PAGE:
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Staff at Léa French Street Food assist customers with the kiosk. Photo courtesy of TouchBistro.

One of the hardest tasks involved in launching a new restaurant is introducing the menu to the customers. For Léa French Street Food, a new restaurant in Oak Park, Illinois, the task was further compounded by the need to introduce self-order kiosks, something many customers are not familiar with.

But in actuality, the kiosks helped introduce the menu, as evidenced by the fact that add-on orders have increased in the few months the restaurant has been open.

Owner Colleen Caulliez Wagner made it a point to have employees on hand who could provide assistance with the kiosks.

Wagner, who brought experience working in restaurant concept and design for McDonald’s, designed her restaurant so that employees manning the beverage station would be able to assist customers with the two kiosks when necessary.

“Because we are a new brand, we wanted the customer to not feel alone in ordering their food,” Wagner said. “For a new brand, we felt it was important for the customers to have help. Otherwise, they wouldn’t use them.”

The visuals on the kiosk are also important, Wagner said. It’s important for the graphics on the kiosk to be the same as on the menu board so the customer doesn’t think there are two separate menus.

“Those dots are connected,” Wagner said. “The visuals are super important when you implement kiosks, having either a photo of the food or a graphic of the food.”

Wagner hired a graphic designer for both the menu board and the kiosk.

“Once they (the customers) got it, they come in and do their thing,” Wagner said. As noted in part 1 of this two-part series, 78 percent of the orders are now from the kiosks, and the average kiosk check nearly doubles that of the manned POS counter: $17.17 compared to $9.79.

Educating the customers

In the beginning, customers were waiting in lines at the kiosks. But the lines gradually shortened as customers became familiar with the kiosks. Orders on average take between seven to 10 minutes to deliver.

The lines have not completely disappeared, especially at lunch time, when the restaurant’s 50 seats turn twice. But Wagner doesn’t see this as a negative.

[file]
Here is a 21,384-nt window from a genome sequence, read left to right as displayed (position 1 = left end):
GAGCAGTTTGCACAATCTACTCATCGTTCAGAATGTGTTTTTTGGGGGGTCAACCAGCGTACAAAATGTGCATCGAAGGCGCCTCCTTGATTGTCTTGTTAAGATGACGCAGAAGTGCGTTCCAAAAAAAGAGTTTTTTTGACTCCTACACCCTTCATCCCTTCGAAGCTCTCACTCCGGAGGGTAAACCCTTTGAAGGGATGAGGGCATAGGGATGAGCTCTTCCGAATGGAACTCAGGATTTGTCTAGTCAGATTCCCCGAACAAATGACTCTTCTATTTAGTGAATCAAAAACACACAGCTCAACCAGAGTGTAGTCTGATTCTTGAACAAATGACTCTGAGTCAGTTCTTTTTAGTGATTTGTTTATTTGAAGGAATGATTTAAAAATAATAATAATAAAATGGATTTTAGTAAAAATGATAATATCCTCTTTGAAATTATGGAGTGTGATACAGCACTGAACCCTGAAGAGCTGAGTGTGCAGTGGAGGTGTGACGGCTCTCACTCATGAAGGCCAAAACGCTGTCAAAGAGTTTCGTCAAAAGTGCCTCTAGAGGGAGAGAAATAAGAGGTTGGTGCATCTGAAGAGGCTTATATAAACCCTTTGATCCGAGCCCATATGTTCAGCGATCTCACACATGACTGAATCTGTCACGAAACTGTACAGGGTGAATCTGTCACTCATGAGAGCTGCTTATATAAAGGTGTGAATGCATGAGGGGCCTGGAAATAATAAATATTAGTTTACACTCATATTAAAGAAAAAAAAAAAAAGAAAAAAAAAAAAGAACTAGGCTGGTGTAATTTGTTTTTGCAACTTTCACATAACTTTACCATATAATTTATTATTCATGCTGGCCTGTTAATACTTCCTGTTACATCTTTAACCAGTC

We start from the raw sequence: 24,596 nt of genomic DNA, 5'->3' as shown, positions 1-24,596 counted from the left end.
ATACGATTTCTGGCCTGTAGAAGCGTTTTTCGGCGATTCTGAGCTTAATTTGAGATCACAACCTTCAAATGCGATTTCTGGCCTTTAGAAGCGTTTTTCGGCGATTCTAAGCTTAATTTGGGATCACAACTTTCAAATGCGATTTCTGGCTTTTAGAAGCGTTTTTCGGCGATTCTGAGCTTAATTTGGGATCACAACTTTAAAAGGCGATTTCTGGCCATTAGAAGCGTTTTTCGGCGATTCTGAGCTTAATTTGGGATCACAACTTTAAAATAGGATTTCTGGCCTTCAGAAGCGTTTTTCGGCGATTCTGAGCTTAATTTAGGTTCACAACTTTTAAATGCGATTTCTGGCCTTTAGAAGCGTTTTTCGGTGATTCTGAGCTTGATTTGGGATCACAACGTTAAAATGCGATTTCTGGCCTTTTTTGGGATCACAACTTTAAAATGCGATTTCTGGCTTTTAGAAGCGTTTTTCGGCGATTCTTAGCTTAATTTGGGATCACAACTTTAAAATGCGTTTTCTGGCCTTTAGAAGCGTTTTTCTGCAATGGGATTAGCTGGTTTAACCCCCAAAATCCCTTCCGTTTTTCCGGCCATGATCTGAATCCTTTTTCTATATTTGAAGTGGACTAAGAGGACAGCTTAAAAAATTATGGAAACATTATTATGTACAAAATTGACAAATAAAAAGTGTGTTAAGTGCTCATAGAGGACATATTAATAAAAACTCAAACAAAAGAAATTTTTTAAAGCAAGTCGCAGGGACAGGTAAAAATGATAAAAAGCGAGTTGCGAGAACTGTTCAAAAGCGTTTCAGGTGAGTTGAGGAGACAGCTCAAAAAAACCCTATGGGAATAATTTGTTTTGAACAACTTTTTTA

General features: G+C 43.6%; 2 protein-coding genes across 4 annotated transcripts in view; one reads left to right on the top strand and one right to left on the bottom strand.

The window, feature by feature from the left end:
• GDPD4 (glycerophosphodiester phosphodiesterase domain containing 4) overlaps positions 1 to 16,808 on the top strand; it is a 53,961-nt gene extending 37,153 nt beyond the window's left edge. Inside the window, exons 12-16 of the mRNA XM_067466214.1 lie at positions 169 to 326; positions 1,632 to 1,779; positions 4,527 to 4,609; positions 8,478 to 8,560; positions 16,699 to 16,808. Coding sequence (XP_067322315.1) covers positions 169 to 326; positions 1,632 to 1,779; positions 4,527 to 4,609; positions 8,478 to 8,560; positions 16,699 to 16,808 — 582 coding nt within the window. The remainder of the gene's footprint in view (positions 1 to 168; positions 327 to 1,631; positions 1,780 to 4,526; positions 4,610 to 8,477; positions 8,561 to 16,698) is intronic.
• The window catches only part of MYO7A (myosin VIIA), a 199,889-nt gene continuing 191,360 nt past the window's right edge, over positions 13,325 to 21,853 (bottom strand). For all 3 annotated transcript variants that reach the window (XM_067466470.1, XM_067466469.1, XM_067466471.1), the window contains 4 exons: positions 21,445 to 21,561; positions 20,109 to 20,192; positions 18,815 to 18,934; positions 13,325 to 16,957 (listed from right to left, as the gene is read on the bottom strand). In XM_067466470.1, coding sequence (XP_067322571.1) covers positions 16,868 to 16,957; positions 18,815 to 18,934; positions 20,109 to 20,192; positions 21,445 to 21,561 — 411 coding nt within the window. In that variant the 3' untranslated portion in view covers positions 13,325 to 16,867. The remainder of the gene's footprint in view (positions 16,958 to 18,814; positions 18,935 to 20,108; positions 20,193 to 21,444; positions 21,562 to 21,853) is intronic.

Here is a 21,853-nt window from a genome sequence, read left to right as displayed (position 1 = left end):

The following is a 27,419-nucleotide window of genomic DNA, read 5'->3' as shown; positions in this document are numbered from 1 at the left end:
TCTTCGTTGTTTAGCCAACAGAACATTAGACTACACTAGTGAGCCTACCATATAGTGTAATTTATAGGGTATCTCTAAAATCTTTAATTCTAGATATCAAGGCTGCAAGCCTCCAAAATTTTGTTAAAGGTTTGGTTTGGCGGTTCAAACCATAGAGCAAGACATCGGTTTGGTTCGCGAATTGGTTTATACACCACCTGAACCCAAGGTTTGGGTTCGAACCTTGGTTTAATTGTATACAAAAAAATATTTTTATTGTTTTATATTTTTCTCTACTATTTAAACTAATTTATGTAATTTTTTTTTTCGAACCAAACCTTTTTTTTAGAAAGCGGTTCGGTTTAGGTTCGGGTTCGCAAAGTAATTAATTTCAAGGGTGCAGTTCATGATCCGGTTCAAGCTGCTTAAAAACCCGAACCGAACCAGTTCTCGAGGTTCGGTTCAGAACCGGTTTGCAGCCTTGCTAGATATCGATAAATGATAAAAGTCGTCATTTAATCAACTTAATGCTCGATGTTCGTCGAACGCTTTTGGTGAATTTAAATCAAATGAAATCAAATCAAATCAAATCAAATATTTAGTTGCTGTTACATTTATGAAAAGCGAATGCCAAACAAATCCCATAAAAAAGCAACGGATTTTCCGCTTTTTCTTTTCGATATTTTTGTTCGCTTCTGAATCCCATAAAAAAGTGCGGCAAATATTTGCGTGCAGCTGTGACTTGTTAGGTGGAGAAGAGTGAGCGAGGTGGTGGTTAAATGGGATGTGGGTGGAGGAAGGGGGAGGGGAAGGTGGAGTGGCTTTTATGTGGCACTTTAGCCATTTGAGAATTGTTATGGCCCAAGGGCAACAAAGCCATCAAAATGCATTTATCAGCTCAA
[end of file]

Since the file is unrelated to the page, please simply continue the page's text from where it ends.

“Having the (wait) line has also helped us,” she said.

While one of the benefits of the kiosks is to enable customers to be served faster, Wagner learned during her time at McDonald’s that the speed of orders has to be balanced against the kitchen staff’s ability to prepare them. When a lot of orders are placed simultaneously, the kitchen prep area becomes congested.

During very busy times, the manned POS station stops taking orders to slow down the pace of orders.

There is no kitchen display screen in the kitchen. Instead, the orders are printed and hand delivered to the prep area. The prep area has a veggie station, a cheese station and a meat station.

“The ticket sort of makes its way down the line as you’re preparing a sandwich or salad,” Wagner said.

Improved productivity

Wagner thinks the kiosks have made her staff more productive.

“We don’t have to have someone stationed behind the POS,” she said. “That person can also be doing something else.”

So far, she has not taken advantage of every function the kiosk provides.

One that has not yet been activated is the tip function. Instead, there is a tip jar near the cash register.

As for adding a mobile ordering app, there are no plans at present.

“We haven’t had a lot of customers ask for it yet,” she said concerning online ordering, although customers do phone in their orders.

She is considering offering deliveries.

A sensible investment

The financial investment for the POS system — consisting of an iPad, iPad stands, printers and software subscription –— is the same as if they were using a POS system without the kiosks, Wagner said. She did not wish to reveal numbers.

In selecting a kiosk provider, “We looked for an intuitive and simple interface,” she said. She selected TouchBistro, which provides iPad point-of-sale technology for restaurants. She gives the company high marks for customer service.

The restaurant’s results surpassed the expectations of Alex Barrotti, TouchBistro’s CEO.

“I knew the average check size would go up,” he said. “What I didn’t know was how much it would go up. It was just rewarding to see how much of a difference it made.”

Barrotti attributes much of the success to the kiosk’s ability to address the anxiety customers naturally feel when they place an order with a person.

“People get anxiety from someone asking what they want,” he said. “When you have nobody in front of you and nobody behind you, giving you the impression that they’re waiting on you, you take your time. So you spend more time perusing the items and making a better decision.”

He is optimistic about the future for the kiosk module, which was the most requested feature at last year’s National Restaurant Show.

“It’s a very, very popular request,” he said.

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